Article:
Week 18 In Review – 2016

Events Related


  • SyScan360 Singapore 2016 slides and exploit code – reverse.put.as
    The exploit for the bug I presented last March at SyScan360 is today one year old so I decided to release it. I wasn’t sure if I should do it or not since it can be used in the wild but Google Project Zero also released a working version so it doesn’t really make a difference.
  • Verizon’s 2016 Data Breach Investigations Report – www.verizonenterprise.com
    For the ninth time, the 2016 Data Breach Investigations Report (DBIR) lifts the lid on what’s really happening in cybersecurity. The 2016 dataset is bigger than ever, examining over 100,000 incidents, including 2,260 confirmed data breaches across 82 countries.


  • RouterSploit – github.com
    The RouterSploit Framework is an open-source exploitation framework dedicated to embedded devices.


  • Building a Home Lab to Become a Malware Hunter – A Beginner’s Guide – www.alienvault.com
    As time goes by, criminals are developing more and more complex methods of obscuring how their malware operates, making it increasingly difficult to detect and analyze. The list of tactics used is seemingly endless and can include obfuscation, packers, executing from memory with no file drop, and P2P botnet architecture with frontline command and control servers (C2s) and gateways being compromised websites.
  • Hacking Mattermost: From Unauthenticated to System Admin – haxx.ml
    Mattermost is an “open source, self-hosted Slack-alternative”, which basically means that it’s a real-time messaging solution for teams and enterprises that you host yourself. It’s written in the Go programming language, which was a new experience for me as I had not looked at any Go apps before this.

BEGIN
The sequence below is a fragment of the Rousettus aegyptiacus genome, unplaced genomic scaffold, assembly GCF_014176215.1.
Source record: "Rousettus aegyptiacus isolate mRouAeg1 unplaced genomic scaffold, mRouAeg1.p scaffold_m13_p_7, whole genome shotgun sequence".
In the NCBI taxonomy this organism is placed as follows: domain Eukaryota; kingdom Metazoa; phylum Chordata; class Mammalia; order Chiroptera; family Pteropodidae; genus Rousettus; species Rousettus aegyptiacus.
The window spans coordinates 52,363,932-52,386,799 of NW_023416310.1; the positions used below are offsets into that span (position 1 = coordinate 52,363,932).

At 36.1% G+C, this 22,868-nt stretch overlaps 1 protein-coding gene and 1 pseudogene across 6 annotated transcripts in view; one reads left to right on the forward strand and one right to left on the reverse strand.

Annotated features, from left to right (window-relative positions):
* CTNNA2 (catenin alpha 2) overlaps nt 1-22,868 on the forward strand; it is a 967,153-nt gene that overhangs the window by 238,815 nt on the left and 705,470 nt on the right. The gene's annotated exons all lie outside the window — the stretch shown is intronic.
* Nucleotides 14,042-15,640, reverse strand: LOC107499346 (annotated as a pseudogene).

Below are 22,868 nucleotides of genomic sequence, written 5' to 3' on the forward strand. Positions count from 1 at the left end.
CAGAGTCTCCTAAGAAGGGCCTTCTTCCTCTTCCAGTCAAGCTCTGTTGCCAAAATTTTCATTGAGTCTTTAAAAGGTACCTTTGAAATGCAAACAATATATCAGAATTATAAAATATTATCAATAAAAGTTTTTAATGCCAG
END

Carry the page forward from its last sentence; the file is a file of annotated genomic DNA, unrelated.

• Jailbreaking the Microsoft fitness band – www.b0n0n.com
    So first, we need to figure out some of the basic behaviours of the fitness band, like how it upgrades firmware, uploads user status etc. Luckily the client is just a windows binary, so we don’t need to set up environment to reverse the Android app or IOS app.
  • The road to hell is paved with SAML Assertions – www.economyofmechanism.com
    A vulnerability in Microsoft Office 365 SAML Service Provider implementation allowed for cross domain authentication bypass affecting all federated domains. An attacker exploiting this vulnerability could gain unrestricted access to a victim’s Office 365 account, including access to their email, files stored in OneDrive etc.
  • Practical Reverse Engineering Part 2 – Scouting the Firmware – jcjc-dev.com
    This first overview of the system is easy to access, doesn’t require expensive tools and will often yield very interesting results. If you want to do some hardware hacking but don’t have the time to get your hands too dirty, this is often the point where you stop digging into the hardware and start working on the higher level interfaces: network vulnerabilities, ISP configuration protocols, etc.


  • If you use Waze, hackers can stalk you – fusion.net
    Researchers at the University of California-Santa Barbara recently discovered a Waze vulnerability that allowed them to create thousands of “ghost drivers” that can monitor the drivers around them—an exploit that could be used to track Waze users in real-time.

Other News

  • Malory Isn’t the Only Imposter in Infosec – mumble.org.uk
    So a tweet by Dr. Jessica Barker about imposter syndrom in infosec got me replying about how I’ve had imposter syndrome a bunch. Perhaps no more and no less than anyone else, we’ll see, but I said I’d write it up as the tweets was not ideal for it.

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